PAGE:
Videomaker – Learn video production and editing, camera reviews › Forums › Technique › Production Gear › Cable noise prevention advice
- February 28, 2014 at 3:58 AM #73666
I have a lavalier / lapel microphone that produces a bit too much cable noise for me to think that it is ok.
The mic is good and produces low self noise but the handling noise is way worse. I just cant understand how people on talkshows can run around during the show dancing and all that without having their clothing rumle heard in the audio. Do I just have to purchase a mic that has better cable isolation or is there a safe technique that I can adapt to make my gear usable other than on statues? 🙂
- February 28, 2014 at 4:30 AM #209903
Edit: I know there are all these advices about taping up the lav with moleskin so that it looks like a ball of fur or like a home-made medical tape creation but I find that ok for action scenes and all that. But I prefer to have my mic clipped on to the persons clothing (preferrably having the mic visible so that it looks professional and like an interview. I really dont like to either attach tape to their fine clothing or start to tape something to their skin if I dont have to. Often it puts them in a bad mood and that´s not a good thing just before a video recording.
- March 1, 2014 at 7:27 AM #209911
What brand of mic are you using? Cable noise can mean a lot of things so please explain what you mean.
I use a Sanken COS 11 and have no complaints about it at all.
Unlike you though I prefer to hide my mic. Seeing it reminds me of a news person and that's not the look I'm after. I want the viewer to listen to what's being said and not be distracted by the mic.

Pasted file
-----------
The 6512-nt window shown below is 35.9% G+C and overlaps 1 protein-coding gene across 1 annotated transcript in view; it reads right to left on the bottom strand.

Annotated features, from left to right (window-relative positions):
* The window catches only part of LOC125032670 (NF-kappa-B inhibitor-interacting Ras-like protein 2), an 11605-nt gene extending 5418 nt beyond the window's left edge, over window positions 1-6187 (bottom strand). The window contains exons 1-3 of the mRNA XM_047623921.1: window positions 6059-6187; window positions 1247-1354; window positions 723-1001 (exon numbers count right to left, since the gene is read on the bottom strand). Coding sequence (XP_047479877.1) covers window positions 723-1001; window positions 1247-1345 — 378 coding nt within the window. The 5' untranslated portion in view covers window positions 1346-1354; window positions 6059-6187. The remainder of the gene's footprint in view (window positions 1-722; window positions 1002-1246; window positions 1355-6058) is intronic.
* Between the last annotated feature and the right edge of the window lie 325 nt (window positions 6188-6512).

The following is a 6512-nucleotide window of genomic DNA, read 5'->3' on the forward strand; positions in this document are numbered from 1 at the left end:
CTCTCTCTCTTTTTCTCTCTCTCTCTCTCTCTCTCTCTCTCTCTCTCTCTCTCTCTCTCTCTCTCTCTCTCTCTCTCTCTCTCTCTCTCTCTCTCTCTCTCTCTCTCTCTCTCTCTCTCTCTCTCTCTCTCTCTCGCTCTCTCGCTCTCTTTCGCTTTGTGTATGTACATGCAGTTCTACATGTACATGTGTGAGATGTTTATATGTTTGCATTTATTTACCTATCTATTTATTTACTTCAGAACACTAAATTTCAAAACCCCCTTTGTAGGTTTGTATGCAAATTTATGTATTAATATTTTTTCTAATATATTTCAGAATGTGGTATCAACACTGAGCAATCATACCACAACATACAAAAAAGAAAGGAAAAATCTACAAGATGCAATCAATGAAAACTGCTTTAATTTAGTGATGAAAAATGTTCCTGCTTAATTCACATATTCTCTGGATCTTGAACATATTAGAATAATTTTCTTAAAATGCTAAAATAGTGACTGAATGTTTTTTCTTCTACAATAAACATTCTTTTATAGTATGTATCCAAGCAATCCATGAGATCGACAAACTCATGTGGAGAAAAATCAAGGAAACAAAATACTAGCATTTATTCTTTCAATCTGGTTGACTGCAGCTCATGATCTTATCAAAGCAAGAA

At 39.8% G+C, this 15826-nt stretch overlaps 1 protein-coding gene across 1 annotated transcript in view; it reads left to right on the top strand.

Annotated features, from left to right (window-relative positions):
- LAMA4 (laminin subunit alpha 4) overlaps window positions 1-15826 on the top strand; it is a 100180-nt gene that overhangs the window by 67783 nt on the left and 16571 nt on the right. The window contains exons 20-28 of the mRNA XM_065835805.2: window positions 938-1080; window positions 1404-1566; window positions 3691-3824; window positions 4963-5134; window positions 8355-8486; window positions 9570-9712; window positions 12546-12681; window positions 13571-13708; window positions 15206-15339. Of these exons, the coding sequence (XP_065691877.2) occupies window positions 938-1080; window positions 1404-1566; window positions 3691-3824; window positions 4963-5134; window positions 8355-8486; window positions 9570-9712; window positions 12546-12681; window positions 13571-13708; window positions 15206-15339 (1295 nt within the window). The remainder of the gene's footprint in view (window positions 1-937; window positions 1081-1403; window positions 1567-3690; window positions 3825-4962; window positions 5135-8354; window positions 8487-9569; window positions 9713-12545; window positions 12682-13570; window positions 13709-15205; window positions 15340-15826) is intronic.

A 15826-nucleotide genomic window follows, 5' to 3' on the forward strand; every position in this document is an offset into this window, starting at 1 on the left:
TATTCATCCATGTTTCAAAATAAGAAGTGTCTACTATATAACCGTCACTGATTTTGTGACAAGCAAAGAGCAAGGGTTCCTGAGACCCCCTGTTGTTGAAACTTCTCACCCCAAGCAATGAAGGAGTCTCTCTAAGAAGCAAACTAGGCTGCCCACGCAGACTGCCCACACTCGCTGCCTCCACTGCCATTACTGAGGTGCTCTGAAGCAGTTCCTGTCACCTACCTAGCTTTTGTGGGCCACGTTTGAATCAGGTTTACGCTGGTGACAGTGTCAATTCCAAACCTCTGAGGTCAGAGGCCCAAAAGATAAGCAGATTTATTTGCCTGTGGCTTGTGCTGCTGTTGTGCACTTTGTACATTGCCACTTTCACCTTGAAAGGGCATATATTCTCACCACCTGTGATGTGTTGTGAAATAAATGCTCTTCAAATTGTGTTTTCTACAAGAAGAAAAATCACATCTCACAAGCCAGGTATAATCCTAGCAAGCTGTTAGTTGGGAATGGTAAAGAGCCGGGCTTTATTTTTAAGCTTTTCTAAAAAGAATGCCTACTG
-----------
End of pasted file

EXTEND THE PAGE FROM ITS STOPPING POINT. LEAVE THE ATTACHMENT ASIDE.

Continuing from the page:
- March 1, 2014 at 7:38 AM #209912
Hi, rs170a and thanks for your response
I also have the cos-11 but please let me know how you use it in your case to prevent cable noise. I mean the noise it picks up when the user moves or touches his/her shirt for example.
- March 1, 2014 at 8:33 AM #209914
Glad to hear that you're using the same mic that I am as it's very forgiving and still gets great sound.
I regularly browse a pro audio forum where issues like this are discussed and have learned that there is no specific method to wiring someone up with a lav, no matter how good it is.
I'm no pro but here are a few things I've learned over the years.
I usually run the mic up under the person's shirt/bluse/sweater and find the best place/method to secure it.
This could mean using a clip (I have both horizontal and vertical ones) and finding an unobtrusive place to secure it.
I've run it up the back of an interviewee, using a paper clip to secure it to the back of their shirt collar, and having it just poke out of the front under their neck.
I've had it poke out of a button hole and hid it in the knot of a tie.
I have a black one and a whte one (they also come in flesh tone).
The bottom line is that there is no perfect way to do it and you have to decide what works best in the specific situation.
Certain fabrics can be a real pain as they transmit every sound. Watch out for jewelry like necklaces too as they may bump up against it.
The web site I mentioned earlier is http://jwsoundgroup.net/ and is comprised primarily of pro audio people who do this for a living. There's no need to register just to be able to read posts. Go to the main page and enter "hiding a lav" (without the quotes) in the search box. Get ready to do a lot of reading 🙂
- March 1, 2014 at 4:17 PM #209918Laguna HikerMember
Any lav mic I have ever used has that problem. If talent is sitting or standing still, it generally isn't a problem. If they are going to be moving, I tape to the outside of their clothes (if they are going to wear a jacket over the mic), or have them tape to the inside of their clothes. That generally eliminates the problem.
- March 2, 2014 at 6:29 AM #209923
I was just reminded of this Videomaker tutorial.
- March 2, 2014 at 10:14 AM #209924
Thanks for the tips guys!
I need to get some moleskin tape.
I have seen the review here http://www.youtube.com/watch?v=JurkVjtYiQQ
Somehow it seems like the sennheiser cable does a much better job isolating the mic from cable friction than the sanken but it might be just a bad item in the review.
Perhaps tape up the whole cable with moleskin will make it more isolated 🙂
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